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Project appraisal under risk, threat and uncertainty : a case study of the afforestation project of Bihar, India.

Shukla, Devendra Kumar. (1996) Project appraisal under risk, threat and uncertainty : a case study of the afforestation project of Bihar, India. PhD thesis, Prifysgol Bangor University.

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Abstract

In view of the Indian Government's growing commitment to forestry, a number of afforestation projects have been implemented. But most projects in developing countries do not conclude as per plan, uncertainty being a major factor. This study undertakes physical, financial, economic and social appraisal of the afforestation programme through case studies of the farm forestry (FF) and the rehabilitation of degraded forest (RDF) components and discusses the conceptual and methodological issues in appraisal of these projects under risk, threat and uncertainty. We have used three different approaches to risk appraisals in the present study. They are: the expected value of NPV through the illicit felling models; the cumulative distribution function comparisons through stochastic efficiency rules; the utility function of the project managers. Physical (logistic and Weibull models), financial and management decision (deterministic and probabilistic models) models developed in the study help in threat appraisal through quantification of physical loss, financial appraisal of its consequences and formulation of a management strategy under the threat of illicit felling. The risk analysis of the FF and the RDF component using Monte Carlo simulation is used to generate probability of return profiles and the results are compared through stochastic efficiency rules. The utility functions of the project managers are used to describe their risk attitude. The study shows that most managers are risk averse and the analysis of their utility functions supports the decreasing absolute risk aversion hypothesis. It emphasizes the need for a risk policy in the Forest Department. The economic appraisal examines the interaction of the FF and the RDF components with the economy rather than the treasury. Illicit felling is accounted for as a benefit to the economy. A 'Shadow pricing approach' is adopted for economic and social appraisals. For the social appraisal, inputs and outputs are estimated in terms of net discounted utility-weighted consumption flows. All the parameters of social and economic appraisal such as the consumption value of unit reinvestment, utility weight for incremental consumption at different consumption levels, social discount rate and economic discount rate are estimated. To study farmers' adoption behaviour, principal component analysis is used to explore significant factors and a logit model is developed after that to estimate probability of adoption. The study indicates that adoption of FF can be explained in an overall framework of evolutionary theory proposed in this study. The evolutionary theory posits that farmer tree growing can be considered as a land use strategy in response to both changing macro and micro factors, many of which relate to characteristics of the farmers, their resource endowments etc. It is concluded that success of projects can be assessed by taking account of the factors influencing the variability in the project outcome and understanding the whole process of people's interaction and participation in the project.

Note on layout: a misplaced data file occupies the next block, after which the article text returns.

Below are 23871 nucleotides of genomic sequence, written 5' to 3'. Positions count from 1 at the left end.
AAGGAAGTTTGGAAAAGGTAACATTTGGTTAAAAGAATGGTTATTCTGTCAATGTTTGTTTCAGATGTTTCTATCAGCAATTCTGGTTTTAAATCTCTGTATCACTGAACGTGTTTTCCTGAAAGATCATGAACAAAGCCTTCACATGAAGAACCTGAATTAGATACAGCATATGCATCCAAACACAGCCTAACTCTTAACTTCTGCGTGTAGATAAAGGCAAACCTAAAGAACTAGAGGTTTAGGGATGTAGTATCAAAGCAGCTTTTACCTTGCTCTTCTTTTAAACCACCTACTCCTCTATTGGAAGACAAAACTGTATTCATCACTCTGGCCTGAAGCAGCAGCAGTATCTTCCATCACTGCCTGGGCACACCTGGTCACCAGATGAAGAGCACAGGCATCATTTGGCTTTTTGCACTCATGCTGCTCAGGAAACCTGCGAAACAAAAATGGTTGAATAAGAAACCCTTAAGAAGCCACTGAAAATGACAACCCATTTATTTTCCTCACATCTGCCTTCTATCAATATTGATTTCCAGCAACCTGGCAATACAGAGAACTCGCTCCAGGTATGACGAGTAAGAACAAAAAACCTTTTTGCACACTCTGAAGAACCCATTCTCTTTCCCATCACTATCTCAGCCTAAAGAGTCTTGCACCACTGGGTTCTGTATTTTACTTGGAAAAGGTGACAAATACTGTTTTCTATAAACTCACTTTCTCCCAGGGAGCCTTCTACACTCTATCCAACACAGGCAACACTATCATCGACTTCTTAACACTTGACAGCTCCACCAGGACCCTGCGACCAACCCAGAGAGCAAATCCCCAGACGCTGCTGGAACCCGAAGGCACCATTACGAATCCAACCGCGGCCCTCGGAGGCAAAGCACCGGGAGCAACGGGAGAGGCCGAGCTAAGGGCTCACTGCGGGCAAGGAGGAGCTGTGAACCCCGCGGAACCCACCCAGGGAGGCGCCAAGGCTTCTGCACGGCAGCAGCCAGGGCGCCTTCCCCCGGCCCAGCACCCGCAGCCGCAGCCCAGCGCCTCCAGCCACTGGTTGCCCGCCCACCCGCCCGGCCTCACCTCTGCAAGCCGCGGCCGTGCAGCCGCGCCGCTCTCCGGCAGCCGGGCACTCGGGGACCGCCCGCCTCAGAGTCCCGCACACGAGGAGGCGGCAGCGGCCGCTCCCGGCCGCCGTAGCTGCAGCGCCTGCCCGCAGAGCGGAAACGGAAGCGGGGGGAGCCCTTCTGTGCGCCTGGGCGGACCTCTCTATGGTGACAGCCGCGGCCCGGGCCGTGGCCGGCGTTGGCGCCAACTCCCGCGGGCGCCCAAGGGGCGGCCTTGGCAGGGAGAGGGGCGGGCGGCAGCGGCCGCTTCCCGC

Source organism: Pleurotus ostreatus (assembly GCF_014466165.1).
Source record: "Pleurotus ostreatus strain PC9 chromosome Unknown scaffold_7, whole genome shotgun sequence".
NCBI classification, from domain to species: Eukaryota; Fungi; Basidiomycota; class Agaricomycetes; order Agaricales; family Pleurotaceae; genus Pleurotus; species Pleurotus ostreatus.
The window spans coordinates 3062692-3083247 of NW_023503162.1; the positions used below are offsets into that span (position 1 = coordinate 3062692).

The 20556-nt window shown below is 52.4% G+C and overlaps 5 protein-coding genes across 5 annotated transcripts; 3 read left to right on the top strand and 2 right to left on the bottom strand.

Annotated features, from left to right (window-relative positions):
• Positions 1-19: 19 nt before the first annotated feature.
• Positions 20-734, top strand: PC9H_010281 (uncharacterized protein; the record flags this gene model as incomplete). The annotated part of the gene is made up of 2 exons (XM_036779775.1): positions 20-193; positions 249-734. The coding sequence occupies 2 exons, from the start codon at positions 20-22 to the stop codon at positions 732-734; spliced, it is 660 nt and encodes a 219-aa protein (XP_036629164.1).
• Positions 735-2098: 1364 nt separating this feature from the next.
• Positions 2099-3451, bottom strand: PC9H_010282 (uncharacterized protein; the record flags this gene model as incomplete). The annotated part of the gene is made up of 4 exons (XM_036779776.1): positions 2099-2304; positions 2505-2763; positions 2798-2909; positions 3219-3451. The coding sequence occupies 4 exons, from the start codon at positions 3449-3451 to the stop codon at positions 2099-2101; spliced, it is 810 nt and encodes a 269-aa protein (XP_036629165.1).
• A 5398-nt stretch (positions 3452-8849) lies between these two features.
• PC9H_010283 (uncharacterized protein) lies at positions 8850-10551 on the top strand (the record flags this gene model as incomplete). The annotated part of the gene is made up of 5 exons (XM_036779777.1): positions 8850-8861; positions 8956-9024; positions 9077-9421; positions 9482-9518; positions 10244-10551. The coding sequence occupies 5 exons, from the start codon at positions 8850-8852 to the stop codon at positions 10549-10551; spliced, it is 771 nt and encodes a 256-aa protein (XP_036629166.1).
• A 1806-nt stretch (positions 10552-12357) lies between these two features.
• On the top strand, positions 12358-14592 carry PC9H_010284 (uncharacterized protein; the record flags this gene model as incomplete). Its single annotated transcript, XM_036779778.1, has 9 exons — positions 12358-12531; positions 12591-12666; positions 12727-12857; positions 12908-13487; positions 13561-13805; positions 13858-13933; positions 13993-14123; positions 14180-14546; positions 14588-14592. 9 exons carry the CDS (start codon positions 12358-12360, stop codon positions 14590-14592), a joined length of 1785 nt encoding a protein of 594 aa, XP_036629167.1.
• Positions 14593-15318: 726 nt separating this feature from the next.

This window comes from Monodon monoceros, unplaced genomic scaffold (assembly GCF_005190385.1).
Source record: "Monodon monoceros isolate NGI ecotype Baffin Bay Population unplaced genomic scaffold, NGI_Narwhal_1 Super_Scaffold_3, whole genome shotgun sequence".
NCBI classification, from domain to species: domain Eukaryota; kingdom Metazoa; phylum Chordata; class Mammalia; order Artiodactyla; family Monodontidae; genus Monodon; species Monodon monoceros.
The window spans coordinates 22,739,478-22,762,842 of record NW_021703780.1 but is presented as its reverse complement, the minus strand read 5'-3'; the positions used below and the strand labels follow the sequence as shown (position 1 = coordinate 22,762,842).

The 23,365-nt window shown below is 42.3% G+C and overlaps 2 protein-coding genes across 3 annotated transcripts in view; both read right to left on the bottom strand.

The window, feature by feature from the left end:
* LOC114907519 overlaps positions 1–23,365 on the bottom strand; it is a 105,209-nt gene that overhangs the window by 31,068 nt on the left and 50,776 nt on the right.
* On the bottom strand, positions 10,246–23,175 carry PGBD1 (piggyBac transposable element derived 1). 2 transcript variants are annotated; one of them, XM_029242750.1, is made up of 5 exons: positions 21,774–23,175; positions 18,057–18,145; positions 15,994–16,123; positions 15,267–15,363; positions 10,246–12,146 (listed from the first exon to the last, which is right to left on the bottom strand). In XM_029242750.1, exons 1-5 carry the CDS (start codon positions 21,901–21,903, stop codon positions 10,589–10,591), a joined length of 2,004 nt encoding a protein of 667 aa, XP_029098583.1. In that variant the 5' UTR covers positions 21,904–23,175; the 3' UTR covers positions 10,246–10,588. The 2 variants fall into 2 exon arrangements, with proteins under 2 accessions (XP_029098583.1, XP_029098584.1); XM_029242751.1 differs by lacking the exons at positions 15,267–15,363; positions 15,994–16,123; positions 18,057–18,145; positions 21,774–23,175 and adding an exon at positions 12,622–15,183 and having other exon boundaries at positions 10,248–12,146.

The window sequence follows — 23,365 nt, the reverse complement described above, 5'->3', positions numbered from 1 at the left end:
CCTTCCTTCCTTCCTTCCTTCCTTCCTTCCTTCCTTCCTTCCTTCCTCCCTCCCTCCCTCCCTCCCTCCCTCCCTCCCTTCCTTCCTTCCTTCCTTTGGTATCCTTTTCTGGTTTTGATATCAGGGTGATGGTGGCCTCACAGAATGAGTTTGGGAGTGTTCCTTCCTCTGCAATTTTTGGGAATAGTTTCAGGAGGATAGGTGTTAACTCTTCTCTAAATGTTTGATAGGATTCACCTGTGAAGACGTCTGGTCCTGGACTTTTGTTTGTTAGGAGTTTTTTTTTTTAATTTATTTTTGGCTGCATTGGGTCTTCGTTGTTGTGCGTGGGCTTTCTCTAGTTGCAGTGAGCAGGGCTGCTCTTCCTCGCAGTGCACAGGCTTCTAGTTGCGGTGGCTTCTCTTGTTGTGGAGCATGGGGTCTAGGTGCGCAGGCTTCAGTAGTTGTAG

Item Type: Thesis (PhD)
Uncontrolled Keywords: Forests and forestry Management
Subjects: Degree Thesis
Departments: College of Natural Sciences > School of Environment, Natural Resources and Geography
Degree Thesis
Date Deposited: 14 May 2015 04:19
Last Modified: 19 Sep 2016 08:54
URI: http://e.bangor.ac.uk/id/eprint/4156
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